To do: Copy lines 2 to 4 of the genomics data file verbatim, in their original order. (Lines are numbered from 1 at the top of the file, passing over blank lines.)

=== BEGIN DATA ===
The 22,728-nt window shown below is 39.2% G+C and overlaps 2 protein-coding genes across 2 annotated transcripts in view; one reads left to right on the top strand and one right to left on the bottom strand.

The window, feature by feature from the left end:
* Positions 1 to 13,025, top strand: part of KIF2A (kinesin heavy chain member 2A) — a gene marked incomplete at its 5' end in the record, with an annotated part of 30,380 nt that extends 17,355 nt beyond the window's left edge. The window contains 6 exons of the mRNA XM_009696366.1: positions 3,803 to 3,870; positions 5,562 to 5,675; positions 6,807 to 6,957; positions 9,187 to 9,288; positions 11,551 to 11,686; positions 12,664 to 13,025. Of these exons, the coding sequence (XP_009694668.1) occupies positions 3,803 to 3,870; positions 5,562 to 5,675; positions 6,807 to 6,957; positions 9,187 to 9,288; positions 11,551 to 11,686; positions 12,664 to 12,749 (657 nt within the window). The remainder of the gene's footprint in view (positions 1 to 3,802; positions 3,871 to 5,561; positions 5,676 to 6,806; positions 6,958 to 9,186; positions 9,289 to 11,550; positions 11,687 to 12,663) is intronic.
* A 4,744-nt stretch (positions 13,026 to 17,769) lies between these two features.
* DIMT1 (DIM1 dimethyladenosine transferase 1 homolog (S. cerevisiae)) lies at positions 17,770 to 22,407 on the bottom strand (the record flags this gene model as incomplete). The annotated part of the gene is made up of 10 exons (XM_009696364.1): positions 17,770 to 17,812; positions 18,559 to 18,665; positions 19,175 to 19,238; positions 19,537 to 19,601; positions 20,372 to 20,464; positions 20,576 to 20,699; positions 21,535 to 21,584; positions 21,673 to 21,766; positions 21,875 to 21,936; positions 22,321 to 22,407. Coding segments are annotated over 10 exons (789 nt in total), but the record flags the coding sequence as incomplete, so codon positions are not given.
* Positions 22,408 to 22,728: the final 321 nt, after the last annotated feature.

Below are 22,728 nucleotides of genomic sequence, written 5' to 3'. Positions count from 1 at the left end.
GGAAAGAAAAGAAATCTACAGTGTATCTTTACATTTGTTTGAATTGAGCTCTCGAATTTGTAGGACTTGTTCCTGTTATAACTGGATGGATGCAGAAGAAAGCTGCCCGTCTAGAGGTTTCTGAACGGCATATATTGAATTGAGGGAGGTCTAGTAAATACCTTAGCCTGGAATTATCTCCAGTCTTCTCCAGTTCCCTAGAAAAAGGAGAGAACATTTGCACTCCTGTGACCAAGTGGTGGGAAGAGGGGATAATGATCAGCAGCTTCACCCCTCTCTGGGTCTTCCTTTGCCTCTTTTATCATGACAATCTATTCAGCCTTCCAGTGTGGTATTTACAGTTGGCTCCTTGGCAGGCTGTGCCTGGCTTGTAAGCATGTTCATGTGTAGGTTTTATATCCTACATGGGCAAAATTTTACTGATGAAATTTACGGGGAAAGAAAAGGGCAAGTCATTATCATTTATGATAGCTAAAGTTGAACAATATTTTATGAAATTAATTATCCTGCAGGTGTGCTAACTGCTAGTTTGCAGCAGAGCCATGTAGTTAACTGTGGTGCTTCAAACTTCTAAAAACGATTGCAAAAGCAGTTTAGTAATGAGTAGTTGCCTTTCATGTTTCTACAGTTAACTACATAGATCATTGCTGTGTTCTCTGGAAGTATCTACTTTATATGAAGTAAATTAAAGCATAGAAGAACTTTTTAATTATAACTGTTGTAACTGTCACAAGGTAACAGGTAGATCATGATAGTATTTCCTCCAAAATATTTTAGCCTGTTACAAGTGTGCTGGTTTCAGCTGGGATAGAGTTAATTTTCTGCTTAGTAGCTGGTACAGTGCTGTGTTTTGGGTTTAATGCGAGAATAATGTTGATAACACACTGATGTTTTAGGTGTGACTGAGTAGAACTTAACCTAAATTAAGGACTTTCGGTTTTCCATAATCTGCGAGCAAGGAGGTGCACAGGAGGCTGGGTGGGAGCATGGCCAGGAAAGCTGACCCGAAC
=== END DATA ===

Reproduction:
The window, feature by feature from the left end:
* Positions 1 to 13,025, top strand: part of KIF2A (kinesin heavy chain member 2A) — a gene marked incomplete at its 5' end in the record, with an annotated part of 30,380 nt that extends 17,355 nt beyond the window's left edge. The window contains 6 exons of the mRNA XM_009696366.1: positions 3,803 to 3,870; positions 5,562 to 5,675; positions 6,807 to 6,957; positions 9,187 to 9,288; positions 11,551 to 11,686; positions 12,664 to 13,025. Of these exons, the coding sequence (XP_009694668.1) occupies positions 3,803 to 3,870; positions 5,562 to 5,675; positions 6,807 to 6,957; positions 9,187 to 9,288; positions 11,551 to 11,686; positions 12,664 to 12,749 (657 nt within the window). The remainder of the gene's footprint in view (positions 1 to 3,802; positions 3,871 to 5,561; positions 5,676 to 6,806; positions 6,958 to 9,186; positions 9,289 to 11,550; positions 11,687 to 12,663) is intronic.
* A 4,744-nt stretch (positions 13,026 to 17,769) lies between these two features.